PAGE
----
From Wheels on the bus
In 1990, teenaged girls from across the land began to fantasize about becoming prostitutes and then getting picked up by an absurdly sexy investment banker who would hire them for a week before falling passionately in love. If all went according to plan, our investment banker would be tall and slightly graying and would offer us a substantial sum of money to buy clothes on Rodeo Drive, where the salesladies, unable to see our hearts of gold, would refuse to serve us until a kindly hotel manager helped us out, introducing us to Bridget, who would invite us into her boutique and transform us with brown dresses covered in large white spots.
Early in their relationship, before the dinners, the opera, the polo game, and the sex on the hotel piano, Richard Gere tells Julia Roberts about how his father deserted him as a child. “I was very angry with him,” Gere says. “It cost me $10,000 in therapy to say that sentence. ‘I was very angry with him.’”
Now, I do not know what went on in those therapy sessions, but by my calculations, that is $1,666.67 per word, which is some pretty pricey analysis. That may have been Roberts’s point when she started talking about 88 inches of therapy for the bargain price of $3000, but even that seems a bit steep. Just a few years later, the spring I was twenty-two years old, I got my therapy even cheaper than that; it was free through my university.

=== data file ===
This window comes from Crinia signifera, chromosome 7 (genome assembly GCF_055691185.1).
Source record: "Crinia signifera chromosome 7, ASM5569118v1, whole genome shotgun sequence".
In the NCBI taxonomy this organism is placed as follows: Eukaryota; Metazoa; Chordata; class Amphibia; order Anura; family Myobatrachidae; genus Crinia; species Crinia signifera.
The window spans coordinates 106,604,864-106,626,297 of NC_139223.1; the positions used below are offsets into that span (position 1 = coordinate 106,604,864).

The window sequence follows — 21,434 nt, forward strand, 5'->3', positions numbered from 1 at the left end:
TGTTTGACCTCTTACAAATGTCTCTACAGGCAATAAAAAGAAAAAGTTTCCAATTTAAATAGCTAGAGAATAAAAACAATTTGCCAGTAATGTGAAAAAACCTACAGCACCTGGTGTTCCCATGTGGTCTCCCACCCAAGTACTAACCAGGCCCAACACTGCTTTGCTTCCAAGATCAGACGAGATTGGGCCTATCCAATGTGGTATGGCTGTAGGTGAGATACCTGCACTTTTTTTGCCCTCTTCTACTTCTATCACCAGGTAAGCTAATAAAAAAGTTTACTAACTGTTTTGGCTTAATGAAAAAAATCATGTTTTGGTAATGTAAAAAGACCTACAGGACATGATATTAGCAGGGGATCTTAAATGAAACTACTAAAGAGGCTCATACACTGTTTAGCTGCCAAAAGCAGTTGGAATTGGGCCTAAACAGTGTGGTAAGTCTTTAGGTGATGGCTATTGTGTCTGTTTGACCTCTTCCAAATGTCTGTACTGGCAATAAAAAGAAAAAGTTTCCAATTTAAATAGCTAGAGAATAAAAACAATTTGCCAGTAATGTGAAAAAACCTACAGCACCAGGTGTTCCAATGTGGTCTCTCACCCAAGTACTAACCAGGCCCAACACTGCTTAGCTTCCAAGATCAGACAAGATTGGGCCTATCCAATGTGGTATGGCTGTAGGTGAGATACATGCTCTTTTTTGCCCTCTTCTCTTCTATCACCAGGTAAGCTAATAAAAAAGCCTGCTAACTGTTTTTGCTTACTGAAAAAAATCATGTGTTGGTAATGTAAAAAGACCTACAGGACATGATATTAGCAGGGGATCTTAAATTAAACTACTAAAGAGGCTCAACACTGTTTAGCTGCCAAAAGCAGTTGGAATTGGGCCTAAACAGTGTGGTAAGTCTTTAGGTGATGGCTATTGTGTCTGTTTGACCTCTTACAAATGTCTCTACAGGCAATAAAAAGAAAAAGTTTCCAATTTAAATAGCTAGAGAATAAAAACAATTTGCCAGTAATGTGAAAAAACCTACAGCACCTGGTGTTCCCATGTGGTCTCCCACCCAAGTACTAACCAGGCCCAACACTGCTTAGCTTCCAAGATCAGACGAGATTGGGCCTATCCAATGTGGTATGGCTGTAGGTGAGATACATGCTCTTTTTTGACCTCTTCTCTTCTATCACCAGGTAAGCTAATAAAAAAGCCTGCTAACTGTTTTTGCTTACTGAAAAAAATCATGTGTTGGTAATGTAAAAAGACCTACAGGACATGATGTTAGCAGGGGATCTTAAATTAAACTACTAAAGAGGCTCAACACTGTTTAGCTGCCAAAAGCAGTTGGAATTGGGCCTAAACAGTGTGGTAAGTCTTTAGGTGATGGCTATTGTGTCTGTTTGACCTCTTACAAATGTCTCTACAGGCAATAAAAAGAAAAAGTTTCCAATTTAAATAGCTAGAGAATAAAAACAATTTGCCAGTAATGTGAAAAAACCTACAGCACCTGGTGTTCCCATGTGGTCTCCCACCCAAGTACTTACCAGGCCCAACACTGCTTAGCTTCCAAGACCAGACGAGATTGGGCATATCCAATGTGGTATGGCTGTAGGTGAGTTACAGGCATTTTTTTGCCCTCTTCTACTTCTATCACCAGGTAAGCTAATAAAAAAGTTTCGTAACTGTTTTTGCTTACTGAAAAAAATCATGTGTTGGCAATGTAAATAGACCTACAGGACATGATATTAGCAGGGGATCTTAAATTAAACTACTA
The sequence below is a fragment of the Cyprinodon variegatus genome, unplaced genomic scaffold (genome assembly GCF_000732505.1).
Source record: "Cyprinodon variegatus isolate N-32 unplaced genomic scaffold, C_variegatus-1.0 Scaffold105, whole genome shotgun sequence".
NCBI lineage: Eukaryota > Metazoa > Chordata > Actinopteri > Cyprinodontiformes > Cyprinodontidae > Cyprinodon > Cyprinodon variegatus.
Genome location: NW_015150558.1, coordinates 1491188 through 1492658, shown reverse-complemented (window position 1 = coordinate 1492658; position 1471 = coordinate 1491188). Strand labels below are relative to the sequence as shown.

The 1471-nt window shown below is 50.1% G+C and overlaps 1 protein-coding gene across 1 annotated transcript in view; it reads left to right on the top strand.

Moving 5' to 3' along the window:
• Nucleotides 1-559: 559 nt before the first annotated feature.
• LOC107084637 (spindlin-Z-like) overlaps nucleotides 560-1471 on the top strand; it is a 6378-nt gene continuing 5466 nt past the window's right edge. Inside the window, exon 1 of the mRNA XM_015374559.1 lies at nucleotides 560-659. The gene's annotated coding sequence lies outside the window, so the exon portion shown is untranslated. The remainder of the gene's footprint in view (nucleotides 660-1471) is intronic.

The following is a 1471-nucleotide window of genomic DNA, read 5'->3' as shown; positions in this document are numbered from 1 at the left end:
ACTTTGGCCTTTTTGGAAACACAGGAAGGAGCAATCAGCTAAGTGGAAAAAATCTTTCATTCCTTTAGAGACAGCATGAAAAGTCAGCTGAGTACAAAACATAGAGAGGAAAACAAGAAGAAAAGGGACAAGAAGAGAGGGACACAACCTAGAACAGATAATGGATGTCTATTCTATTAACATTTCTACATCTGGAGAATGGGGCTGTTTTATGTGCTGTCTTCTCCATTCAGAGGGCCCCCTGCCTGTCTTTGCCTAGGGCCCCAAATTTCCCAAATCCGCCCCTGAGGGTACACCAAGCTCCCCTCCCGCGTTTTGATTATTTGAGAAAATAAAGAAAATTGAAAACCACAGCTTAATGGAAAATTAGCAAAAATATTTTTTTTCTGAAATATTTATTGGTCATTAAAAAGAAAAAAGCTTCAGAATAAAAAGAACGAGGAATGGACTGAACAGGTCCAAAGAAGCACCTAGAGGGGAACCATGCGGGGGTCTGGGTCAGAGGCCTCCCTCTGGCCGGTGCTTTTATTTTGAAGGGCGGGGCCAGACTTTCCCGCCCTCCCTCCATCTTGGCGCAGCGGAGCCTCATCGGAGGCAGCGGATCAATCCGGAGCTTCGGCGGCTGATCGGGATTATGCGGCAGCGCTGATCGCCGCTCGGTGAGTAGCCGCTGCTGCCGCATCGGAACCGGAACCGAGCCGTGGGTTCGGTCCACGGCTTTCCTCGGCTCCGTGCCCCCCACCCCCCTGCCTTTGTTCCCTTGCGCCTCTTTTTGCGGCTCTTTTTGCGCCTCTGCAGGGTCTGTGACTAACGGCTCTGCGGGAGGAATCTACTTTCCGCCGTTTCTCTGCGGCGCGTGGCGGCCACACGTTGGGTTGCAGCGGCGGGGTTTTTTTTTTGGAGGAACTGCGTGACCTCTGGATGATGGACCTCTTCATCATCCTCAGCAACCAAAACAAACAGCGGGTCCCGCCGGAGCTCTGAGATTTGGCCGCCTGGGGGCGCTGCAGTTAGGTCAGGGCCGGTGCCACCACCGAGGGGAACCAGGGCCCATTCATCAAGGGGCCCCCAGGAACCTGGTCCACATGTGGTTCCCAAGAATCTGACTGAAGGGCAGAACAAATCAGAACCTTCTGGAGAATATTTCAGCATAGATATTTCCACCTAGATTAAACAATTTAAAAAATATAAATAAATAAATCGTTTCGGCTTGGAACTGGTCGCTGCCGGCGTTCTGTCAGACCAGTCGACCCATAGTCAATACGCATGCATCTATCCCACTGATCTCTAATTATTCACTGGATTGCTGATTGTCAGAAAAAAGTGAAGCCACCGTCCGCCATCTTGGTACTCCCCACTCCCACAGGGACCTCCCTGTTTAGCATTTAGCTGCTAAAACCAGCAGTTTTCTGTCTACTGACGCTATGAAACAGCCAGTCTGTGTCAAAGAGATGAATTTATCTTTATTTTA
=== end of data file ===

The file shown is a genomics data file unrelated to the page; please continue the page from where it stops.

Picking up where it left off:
And, I would argue that, if one is to judge the efficacy of therapy by the angry words it brings forth, my therapy was a hell of a lot more effective than Richard Gere’s. He only managed six rather mild words; I wrote three, single-spaced pages of vitriol. My counselor was actually on a week’s vacation when I sat down to write the letter to my aunt, so she did not know about it until afterwards, but I am still thinking I definitely got my money’s worth out of that therapeutic relationship.
I wrote this letter because I needed to speak my feelings, but I sent it because I wanted to confront Aunt Reed with the truth about me and her and our family. I wrote it because ten years with her had methodically built bitterness and resentment on top of one another, and I sent it because one insignificant argument had ignited my vehemence. The letter’s merits were veracity and bravery. Its drawback was unkindness.
What did Aunt Reed do in the moments after reading that letter? Did she put it down, then pick it back up again, in disbelief that she had not imagined it? Or, did she start to cry as the ugly truths expanded within her esophagus? Did she call my uncle right away? And when did she call my sister?
I know she called my sister at some point that day, because I got a call myself. “It made me sick to my stomach when I heard about it,” Helen said.
“Did you read it?” I asked.
“No. They offered, but I didn’t want to. I don’t want to know what it says.”
“Then how could it make you sick to your stomach?”
“It doesn’t matter what it says,” her voice spat back. “You shouldn’t have written that letter.”
Helen was disgusted, feeling that I had betrayed not only our aunt but her, as well. The rule that our first duty was gratitude towards our aunt was unspoken, which accounts for so much of its power. By putting words to our relationship, I had broken that spell, and Helen scrambled to resurrect the tacit boundaries despite the sledgehammer I had taken to them. Expressing even the mildest frustration was incredibly destructive.
Clearly, my sister had never seen Pretty Woman.